• The ownership information should be provided under the penalty of perjury that to the best of the certifier’s knowledge, after due inquiry, the information provided is complete and correct.
  • The form used to provide the ownership information should be a U.S. Government form, clearly indicating that it is a legal requirement.
  • The form should be the beginning of a bank’s due diligence with respect to status, and not dispositive proof of beneficial ownership status. Financial institutions must take reasonable measures to satisfy that they actually know who the beneficial owner of the legal entity is.
  • This regulation should supersede other regulations, guidance, and authority that are weaker than this federal regulation.

The full GFI letter to FinCEN can be found on the organization’s website.

Need for Federal Legislation to Complement Rule

While recognizing that this rulemaking is an important step, Global Financial Integrity also urges the passage of federal legislation to require that all companies disclose their beneficial ownership information publicly in a central database upon incorporation.  It notes that such a change would complement the Notice of Proposed Rulemaking by making it much easier for the banks to carry out their customer due diligence requirements. The letter states that:

“There is far too little beneficial ownership information available to [banks] or in the public domain. To close this gaping loophole in U.S. law that is regularly exploited by criminals and leaves our financial system vulnerable to dirty money, the government must require all American companies to disclose information about their beneficial owners at the time of incorporation and keep it up to date, and this information must be available to the public.”

“The U.S. is the second-easiest place in the world for someone to create an anonymous company to launder illicit proceeds,” stated GFI Policy Counsel Joshua Simmons, who—along with Ms. Lowe—co-signed the letter to FinCEN on behalf of GFI. “The White House has repeatedly endorsed the need for legislation to ensure that beneficial ownership information on all U.S. companies is available (at least) to law enforcement, but momentum behind that commitment has been slow to build.”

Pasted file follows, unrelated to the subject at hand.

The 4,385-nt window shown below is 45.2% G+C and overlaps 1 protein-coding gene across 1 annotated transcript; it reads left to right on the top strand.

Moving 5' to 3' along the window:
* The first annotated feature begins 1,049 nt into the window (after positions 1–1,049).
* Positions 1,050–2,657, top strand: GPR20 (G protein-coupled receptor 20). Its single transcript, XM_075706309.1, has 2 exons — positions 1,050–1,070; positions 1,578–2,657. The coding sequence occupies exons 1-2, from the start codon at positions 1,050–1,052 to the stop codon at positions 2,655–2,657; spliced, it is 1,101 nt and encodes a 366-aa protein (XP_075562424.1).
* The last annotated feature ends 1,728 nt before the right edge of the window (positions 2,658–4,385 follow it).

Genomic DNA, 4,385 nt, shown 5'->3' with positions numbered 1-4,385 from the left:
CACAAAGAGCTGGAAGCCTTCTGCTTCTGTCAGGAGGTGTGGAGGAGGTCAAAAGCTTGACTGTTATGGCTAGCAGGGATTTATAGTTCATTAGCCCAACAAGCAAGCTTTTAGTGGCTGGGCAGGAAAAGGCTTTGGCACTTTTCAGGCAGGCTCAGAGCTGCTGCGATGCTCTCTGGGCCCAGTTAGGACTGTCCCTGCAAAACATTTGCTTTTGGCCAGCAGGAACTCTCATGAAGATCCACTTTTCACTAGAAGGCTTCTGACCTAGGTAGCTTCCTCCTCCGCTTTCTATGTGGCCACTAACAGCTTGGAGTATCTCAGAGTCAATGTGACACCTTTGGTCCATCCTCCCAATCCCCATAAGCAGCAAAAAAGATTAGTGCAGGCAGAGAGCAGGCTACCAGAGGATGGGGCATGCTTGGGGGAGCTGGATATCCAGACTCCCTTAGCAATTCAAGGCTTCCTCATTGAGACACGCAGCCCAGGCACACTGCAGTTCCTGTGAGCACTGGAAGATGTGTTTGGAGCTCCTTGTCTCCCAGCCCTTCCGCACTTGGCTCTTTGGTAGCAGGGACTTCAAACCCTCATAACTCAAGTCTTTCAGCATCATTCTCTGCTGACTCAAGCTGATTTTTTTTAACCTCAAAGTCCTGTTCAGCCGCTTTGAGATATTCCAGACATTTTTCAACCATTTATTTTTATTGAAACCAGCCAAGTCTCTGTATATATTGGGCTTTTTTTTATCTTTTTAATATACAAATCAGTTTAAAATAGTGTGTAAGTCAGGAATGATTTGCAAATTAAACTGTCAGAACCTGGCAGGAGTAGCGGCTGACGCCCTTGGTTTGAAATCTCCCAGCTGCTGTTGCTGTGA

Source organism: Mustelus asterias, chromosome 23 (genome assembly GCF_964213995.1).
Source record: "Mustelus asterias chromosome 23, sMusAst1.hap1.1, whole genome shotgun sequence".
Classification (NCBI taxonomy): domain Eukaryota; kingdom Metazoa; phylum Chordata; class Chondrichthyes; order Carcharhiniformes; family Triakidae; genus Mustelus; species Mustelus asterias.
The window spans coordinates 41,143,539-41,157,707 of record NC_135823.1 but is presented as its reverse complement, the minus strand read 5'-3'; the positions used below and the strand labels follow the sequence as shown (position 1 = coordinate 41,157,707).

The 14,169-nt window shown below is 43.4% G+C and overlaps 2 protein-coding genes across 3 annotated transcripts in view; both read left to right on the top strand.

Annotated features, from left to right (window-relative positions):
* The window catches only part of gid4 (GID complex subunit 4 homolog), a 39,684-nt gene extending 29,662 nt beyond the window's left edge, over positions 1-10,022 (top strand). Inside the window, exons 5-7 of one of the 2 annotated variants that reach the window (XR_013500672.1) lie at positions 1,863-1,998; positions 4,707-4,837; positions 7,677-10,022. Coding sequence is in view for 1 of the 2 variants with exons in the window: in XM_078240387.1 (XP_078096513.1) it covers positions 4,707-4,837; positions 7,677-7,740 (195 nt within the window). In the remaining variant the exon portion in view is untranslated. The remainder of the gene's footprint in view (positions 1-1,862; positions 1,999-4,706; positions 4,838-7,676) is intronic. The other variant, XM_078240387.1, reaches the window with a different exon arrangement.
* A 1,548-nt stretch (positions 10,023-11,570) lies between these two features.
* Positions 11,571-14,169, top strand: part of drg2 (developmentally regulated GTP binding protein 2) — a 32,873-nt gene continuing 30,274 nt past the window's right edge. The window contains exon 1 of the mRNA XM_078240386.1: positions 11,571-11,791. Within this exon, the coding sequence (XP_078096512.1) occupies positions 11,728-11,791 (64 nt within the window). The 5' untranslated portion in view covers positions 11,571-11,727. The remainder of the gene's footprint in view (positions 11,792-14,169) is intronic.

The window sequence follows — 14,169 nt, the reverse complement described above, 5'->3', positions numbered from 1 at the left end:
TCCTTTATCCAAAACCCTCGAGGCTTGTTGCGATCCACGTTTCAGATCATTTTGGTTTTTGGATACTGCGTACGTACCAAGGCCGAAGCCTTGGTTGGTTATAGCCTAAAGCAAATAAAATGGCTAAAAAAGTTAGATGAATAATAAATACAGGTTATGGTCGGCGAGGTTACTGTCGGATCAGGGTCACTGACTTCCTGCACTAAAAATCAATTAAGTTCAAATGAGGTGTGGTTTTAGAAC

“Bipartisan legislation has been introduced in both the U.S. House of Representatives and the U.S. Senate that would make beneficial ownership information available to law enforcement,” continued Mr. Simmons.  “Now is the time for Congress and the Administration to fully follow through on the goals stated in this NPRM and protect the American people from criminals laundering their proceeds through the U.S. financial system by moving to enact this crucial legislation.”


Notes to Editors:

  • Click here to read an HTML version of this media advisory on our website.
  • Click here (HTML) to read the full comments from GFI submitted to FinCEN on October 3, 2014.  Click here (PDF) to download the full comments in PDF format.
  • Click here to read the full FinCEN Notice of Proposed Rulemaking on the website.
  • Click here for more information on the Senate version (S. 1465) of the bipartisan Incorporation Transparency and Law Enforcement Assistance Act. Click here for more information on the House version (H.R. 3331) of the bill.

Journalist Contacts:

Clark Gascoigne
+1 202 293 0740 x222 (Office)
+1 202 815 4029 (Mobile)


Global Financial Integrity (GFI) is a Washington, DC-based research and advocacy organization, which promotes transparency in the international financial system as a means to global development.